The DA has put together a family response team, community policing unit and is forming a squad to counteract crime in Monticello, yet crime is not getting better, he said. Lungen said his office has been aggressively prosecuting cases. In fact, last year, they handled 390 felonies, up by more than 100 over the previous year.
Commission member Sandra Schultz said to him, if they had a magic wand, what could they give him? While she meant powers through the charter, Lungen said if they had a magic wand, he would wish children stayed away from drugs. “We would see a dramatic reduction in crime,” he stated.
“I am sick of seeing editorials about non-violent drug offenders,” he stated. He blames the majority of crime as being related to drugs. For example, home burglaries in this county are another constant problem – also caused by the drug epidemic, he stated.
He said the country needs to figure out how to prevent drugs from moving into their communities and to figure out why so many children feel the need to use drugs. Without drugs, the population in this country’s jails would shrink by more than one-third, he said. “Without drugs and alcohol, I can shut down my office and play golf.”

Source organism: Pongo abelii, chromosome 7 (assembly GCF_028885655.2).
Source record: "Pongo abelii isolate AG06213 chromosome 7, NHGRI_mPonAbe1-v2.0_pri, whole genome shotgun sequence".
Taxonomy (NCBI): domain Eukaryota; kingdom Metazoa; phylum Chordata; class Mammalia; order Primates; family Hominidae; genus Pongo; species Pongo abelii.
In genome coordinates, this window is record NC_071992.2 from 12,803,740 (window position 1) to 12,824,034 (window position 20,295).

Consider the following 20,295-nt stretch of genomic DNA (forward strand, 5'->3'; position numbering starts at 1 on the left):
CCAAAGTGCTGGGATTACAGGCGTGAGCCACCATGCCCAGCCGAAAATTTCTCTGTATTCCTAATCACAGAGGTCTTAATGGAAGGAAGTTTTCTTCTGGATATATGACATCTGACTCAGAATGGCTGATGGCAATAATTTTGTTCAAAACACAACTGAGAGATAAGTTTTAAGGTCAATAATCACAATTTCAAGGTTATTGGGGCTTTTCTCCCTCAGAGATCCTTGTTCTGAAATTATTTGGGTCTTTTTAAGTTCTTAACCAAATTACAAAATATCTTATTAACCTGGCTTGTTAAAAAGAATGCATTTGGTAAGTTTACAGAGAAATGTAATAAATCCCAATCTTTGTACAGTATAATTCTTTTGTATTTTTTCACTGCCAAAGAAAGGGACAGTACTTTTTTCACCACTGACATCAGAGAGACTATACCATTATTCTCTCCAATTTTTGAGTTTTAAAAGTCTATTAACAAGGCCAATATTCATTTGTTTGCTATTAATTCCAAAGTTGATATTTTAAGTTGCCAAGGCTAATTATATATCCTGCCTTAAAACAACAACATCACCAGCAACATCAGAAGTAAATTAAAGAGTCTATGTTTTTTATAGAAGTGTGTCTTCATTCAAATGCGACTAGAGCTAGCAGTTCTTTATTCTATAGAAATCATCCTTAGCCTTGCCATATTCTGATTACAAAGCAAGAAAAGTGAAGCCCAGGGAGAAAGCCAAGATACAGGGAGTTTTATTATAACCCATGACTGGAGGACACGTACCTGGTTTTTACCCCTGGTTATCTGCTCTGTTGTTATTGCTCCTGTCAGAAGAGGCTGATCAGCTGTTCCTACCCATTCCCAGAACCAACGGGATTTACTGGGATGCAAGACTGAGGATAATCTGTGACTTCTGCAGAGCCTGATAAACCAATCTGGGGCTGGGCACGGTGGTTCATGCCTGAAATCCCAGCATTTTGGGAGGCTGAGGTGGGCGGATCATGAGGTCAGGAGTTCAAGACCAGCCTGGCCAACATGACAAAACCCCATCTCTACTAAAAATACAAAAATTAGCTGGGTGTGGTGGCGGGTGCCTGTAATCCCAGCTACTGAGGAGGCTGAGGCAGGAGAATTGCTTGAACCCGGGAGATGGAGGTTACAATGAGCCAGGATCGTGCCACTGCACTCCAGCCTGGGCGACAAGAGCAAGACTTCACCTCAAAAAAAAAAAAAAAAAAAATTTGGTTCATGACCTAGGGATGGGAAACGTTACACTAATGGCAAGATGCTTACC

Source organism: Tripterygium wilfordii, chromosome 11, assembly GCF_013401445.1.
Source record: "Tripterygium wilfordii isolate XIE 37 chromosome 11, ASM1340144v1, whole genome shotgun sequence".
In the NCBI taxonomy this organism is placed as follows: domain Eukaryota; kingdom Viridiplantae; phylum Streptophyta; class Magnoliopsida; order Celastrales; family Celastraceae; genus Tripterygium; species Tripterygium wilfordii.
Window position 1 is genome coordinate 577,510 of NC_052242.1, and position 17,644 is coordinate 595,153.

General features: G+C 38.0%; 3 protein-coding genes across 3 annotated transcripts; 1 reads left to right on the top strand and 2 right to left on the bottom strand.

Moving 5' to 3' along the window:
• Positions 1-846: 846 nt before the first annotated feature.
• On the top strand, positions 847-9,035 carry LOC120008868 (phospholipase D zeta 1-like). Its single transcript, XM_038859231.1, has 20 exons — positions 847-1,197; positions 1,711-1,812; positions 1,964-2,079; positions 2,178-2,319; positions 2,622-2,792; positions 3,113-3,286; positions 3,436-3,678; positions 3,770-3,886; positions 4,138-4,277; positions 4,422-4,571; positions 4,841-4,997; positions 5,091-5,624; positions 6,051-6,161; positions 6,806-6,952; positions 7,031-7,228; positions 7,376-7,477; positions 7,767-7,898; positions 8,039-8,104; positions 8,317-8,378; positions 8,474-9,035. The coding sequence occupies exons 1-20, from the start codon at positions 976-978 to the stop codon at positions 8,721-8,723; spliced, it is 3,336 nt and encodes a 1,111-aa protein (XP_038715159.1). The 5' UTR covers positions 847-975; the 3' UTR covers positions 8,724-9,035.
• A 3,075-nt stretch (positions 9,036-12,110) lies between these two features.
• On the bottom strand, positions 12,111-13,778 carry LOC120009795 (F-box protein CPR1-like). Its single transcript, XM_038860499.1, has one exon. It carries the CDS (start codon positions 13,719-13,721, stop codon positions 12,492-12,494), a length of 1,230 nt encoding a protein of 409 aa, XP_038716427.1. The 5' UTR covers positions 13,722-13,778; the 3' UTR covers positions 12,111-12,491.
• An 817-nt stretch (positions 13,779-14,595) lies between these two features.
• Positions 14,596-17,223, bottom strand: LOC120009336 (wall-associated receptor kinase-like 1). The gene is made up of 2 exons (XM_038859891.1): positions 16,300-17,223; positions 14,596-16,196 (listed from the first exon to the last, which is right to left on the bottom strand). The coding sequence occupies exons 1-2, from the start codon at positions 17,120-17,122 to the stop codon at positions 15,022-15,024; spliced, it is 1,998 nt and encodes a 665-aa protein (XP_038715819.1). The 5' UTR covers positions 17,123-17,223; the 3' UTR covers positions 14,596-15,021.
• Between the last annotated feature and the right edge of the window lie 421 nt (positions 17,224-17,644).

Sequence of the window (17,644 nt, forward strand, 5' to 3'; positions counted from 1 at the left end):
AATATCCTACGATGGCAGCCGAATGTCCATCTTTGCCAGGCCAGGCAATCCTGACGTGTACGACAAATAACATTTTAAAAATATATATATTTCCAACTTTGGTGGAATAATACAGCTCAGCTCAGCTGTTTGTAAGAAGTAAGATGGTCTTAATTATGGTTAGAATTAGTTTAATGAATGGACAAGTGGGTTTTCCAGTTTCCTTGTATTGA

Now to top it off, the administration of the New York State Police has forced him to handle all traffic tickets. The majority of state legislators passed a bill which would revert the handling of tickets back to the state police, but it was vetoed by Governor George Pataki. Lungen described the current situation as “a nightmare.” He said he would need two or three new assistants to handle it.
Lungen said he has been fortunate to keep a team of eight assistant district attorneys, half of which have been with him for more than a decade. They could be making more in private practice or in other counties, he said. Some of their salaries are paid through grants. Lungen’s salary is partially paid by the state as well. His office has a total budget of $1.3 million.
In addition to being left out of the casino picture, Lungen said he has been shut out of the plans to build a new jail – something he might be able to help out with as a prosecutor with more than three decades of experience in the county. After that statement, legislator Leni Binder invited him to attend the legislature’s next meeting on the jail plan.
The charter review commission is scheduled to meet again October 23 at 4 p.m. at the Sullivan County Government Center with Department of Public Works Commissioner Robert Meyer. Also slated to be spoken with in the near future will be personnel commissioner Pamela Rourke.
The charter hopes to complete its recommendations by May, which will give the legislature about 4 months to review the changes and put up a new charter for a countywide referendum in November 2007.